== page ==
January 3, 2014
"175," responds Kimball Garrett, the Museum's ornithology collections manager and resident bird nerd, when someone asked him how many birds he's documented around the Museum. In the last few days of 2013 Kimball checked off another bird that had never before been documented in Exposition Park, this brought Kimball's ever growing list to its current pinnacle.
Kimball behind the scenes in Ornithology Although Kimball has been keeping track of birds in Exposition Park for 30 years now (WOW), this is nothing compared to his track record for Los Angeles. Kimball grew up in the Hollywood Hills where his parents had a bird feeder in their backyard. As a teenager Kimball would explore further and further afield, all the while documenting his bird observations in a journal. Here's one of my favorite stories as recounted recently by Kimball: "Growing up just a stone’s throw from Griffith Park’s Brush Canyon, I regularly escaped into that nature-filled canyon as a young teenager. Among my many memories of watching birds and other wildlife in that area, one stands out in my mind. Winding my way up a narrow trail in the canyon bottom, not far below what I called “the waterfall” (I doubt it was more than about 8 feet high, but it seemed impressive at the time), I came around a bend and staring down at me from a dead oak snag was a King Vulture! Menacing, big, and very much out of place. I assume this bird had escaped from the Los Angeles Zoo (just a couple miles north, over Mount Hollywood), and I couldn’t have known then it portended an interest I would develop in the non-native bird species (including parrots, mannikins, and doves) that are now among our most commonly encountered birds in urban habitats in the region." Unlike the out of place vulture, the bird Kimball found on December 27 is a not that uncommon in our region. It was a Golden-crowned Kinglet (GCKI), Regulus satrapa, flitting around in a deciduous tree next to the pond. Unfortunately the bird was too fast for Kimball, and he was not able to snap a recognizable photo. However, he recorded the find and went back to his office. When he checked his Exposition Park bird list, he found that this was the first sighting of a GCKI! Though according to Kimball, we've had lots of sightings of its very close cousin, the Ruby-crowned Kinglet, Regulus calendula, which "is a common fall migrant and winter visitor to the park." In comparison the GCKIs are "scarce and irregular winter visitors to the lowlands of Southern California; this has been a better than average winter for them in the region."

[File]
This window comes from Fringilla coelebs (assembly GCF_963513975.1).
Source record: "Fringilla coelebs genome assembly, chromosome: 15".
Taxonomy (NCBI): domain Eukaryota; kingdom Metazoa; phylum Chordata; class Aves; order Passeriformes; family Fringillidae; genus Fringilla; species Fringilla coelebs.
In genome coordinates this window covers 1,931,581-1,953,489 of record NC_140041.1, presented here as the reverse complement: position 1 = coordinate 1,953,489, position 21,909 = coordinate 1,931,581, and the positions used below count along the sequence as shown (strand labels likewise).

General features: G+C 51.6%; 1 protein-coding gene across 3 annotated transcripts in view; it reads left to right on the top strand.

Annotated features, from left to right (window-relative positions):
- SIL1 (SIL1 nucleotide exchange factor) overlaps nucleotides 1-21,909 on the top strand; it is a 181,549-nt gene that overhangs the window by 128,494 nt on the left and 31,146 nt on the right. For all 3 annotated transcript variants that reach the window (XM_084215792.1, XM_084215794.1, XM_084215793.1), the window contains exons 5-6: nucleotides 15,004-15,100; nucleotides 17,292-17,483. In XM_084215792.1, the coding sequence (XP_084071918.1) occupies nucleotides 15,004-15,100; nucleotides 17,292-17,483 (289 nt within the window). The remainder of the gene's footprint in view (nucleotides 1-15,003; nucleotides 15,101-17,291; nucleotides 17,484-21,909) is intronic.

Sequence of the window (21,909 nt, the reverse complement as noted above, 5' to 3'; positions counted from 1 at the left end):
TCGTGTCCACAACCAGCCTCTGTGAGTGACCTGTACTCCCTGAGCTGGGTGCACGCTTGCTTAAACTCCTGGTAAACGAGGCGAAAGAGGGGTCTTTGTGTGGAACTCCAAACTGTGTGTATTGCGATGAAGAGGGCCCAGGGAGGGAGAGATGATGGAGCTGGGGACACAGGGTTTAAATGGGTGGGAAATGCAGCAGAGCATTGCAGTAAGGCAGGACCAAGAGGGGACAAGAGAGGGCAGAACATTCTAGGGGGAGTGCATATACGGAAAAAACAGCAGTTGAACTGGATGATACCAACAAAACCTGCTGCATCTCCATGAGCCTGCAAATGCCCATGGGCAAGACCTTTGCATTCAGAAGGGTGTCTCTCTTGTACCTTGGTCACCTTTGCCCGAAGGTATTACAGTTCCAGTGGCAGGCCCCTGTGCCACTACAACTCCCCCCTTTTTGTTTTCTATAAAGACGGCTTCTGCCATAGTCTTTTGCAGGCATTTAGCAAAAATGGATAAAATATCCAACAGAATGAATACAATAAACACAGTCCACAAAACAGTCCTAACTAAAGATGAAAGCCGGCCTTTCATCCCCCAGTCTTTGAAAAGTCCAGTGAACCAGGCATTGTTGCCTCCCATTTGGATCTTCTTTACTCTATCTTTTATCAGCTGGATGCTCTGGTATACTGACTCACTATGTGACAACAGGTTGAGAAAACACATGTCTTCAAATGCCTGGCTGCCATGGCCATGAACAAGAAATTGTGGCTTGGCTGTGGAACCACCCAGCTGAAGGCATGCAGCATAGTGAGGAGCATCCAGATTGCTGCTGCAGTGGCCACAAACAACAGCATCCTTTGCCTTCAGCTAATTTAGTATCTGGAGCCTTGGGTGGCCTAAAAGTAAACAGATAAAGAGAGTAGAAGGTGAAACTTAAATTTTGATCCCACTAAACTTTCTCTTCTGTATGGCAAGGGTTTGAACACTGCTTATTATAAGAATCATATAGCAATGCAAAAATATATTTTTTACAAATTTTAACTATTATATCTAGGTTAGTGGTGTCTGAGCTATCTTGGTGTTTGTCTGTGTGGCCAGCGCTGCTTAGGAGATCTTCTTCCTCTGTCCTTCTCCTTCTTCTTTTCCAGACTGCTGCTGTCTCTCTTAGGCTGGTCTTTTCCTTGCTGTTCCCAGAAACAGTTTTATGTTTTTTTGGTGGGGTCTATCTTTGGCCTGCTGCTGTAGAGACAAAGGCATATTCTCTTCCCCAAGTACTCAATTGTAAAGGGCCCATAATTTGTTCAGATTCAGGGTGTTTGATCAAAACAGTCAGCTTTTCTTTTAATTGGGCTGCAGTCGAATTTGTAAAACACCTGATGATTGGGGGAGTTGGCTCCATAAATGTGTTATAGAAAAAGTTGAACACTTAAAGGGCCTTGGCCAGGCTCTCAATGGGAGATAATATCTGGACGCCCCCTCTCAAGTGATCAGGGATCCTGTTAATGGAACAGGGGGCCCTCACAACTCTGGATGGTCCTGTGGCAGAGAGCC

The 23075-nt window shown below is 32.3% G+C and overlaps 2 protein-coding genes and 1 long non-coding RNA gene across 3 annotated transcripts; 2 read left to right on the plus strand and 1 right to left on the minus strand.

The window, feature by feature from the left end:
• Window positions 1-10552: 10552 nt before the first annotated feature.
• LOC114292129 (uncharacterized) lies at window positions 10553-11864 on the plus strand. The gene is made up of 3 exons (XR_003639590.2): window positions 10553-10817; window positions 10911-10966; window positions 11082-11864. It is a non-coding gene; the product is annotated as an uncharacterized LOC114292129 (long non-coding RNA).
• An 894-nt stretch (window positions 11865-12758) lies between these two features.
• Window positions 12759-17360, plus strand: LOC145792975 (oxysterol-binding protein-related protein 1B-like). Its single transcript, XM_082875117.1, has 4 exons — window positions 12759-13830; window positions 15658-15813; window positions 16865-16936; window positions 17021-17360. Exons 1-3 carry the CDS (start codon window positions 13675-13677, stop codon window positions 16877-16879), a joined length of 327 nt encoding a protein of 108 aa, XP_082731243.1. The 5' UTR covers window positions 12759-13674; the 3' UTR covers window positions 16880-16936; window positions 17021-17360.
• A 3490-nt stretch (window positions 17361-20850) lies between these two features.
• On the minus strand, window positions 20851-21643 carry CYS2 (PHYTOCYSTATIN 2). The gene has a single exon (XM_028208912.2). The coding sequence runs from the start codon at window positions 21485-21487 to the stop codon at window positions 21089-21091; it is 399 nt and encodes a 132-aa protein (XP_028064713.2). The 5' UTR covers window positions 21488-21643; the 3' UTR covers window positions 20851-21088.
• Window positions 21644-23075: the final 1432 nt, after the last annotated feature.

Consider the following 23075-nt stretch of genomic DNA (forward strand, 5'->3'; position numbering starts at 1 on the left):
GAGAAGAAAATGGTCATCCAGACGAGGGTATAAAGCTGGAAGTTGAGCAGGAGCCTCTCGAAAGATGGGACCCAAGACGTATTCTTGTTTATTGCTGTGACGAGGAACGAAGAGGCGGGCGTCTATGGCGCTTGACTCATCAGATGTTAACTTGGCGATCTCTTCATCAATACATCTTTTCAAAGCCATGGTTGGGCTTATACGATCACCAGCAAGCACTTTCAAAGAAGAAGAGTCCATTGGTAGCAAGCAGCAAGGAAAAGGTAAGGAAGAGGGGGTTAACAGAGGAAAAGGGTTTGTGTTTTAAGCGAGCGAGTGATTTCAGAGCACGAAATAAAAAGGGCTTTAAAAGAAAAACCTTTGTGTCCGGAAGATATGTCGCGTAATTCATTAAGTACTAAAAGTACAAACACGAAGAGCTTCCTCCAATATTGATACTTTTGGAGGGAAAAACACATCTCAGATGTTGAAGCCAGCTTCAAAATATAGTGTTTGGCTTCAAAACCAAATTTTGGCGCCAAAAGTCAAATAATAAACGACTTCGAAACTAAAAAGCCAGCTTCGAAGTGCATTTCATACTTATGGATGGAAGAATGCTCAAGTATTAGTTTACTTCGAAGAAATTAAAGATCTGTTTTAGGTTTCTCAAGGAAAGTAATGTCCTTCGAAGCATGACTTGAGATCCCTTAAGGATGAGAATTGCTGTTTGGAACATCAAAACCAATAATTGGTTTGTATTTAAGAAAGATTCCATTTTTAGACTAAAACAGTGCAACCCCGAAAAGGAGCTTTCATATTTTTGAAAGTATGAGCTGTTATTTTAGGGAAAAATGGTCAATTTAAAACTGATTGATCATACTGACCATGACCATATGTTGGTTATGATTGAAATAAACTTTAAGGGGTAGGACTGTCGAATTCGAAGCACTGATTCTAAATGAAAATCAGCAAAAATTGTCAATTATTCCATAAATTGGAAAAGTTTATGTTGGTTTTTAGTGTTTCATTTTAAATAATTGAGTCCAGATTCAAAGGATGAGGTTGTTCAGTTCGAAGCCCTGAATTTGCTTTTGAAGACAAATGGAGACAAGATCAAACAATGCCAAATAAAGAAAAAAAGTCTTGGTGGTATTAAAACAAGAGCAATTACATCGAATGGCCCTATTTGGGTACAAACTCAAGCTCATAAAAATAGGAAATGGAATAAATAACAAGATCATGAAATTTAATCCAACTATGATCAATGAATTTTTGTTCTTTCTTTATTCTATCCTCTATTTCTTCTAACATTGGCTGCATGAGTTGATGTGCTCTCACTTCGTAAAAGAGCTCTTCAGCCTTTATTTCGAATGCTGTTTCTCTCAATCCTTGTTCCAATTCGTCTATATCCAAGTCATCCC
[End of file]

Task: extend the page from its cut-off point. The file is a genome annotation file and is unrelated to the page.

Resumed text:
This is what a Golden-crowned Kinglet looks like, photo courtesy of Dick Daniels. Maybe you can spot your own GCKI if you go out birding this weekend! Or if you are a novice, you could join a FREE L.A. Audubon bird walk this weekend and get some help. Happy Birding in 2014!
October 6, 2012
This week I got another e-mail from one of our scientists. This time it was from Kimball Garrett, our amazing Ornithology Collections Manager. He found another bird for our Exposition Park bird list, and my isn't it cute? Here's Kimball's communique from October 3rd at 1:24pm:"All,Canada Warbler, Cardellina canadensis [= Wilsonia canadensis] along the south edge of the Rose Garden just now. First for the park, and brings the wood-warbler (Parulidae) list for the park up to 22 species and the park list to 171 species. Sorry, no photos obtained."But wait, Kimball, never to be outdone by a bird, sent me this e-mail at 4:38pm that same day:"Lila,I went back out late this afternoon and had much better studies of the Canada Warbler and managed to get a few (lousy) photos. Here's one:"
Wow look at that eye ring! Thanks Kimball.
June 8, 2012
170 and Counting... Late last week, Kimball Garrett, NHMLA's Ornithology Collections Manager, spotted a new species for our Exposition Park bird list...drum roll please! It was an Indigo Bunting, Passerina cyanea. Although Kimball had his camera with him, he was unfortunatley unable to snap a picture. Here is an image of a male Indigo Bunting, so you can at least get a sense of what they look like.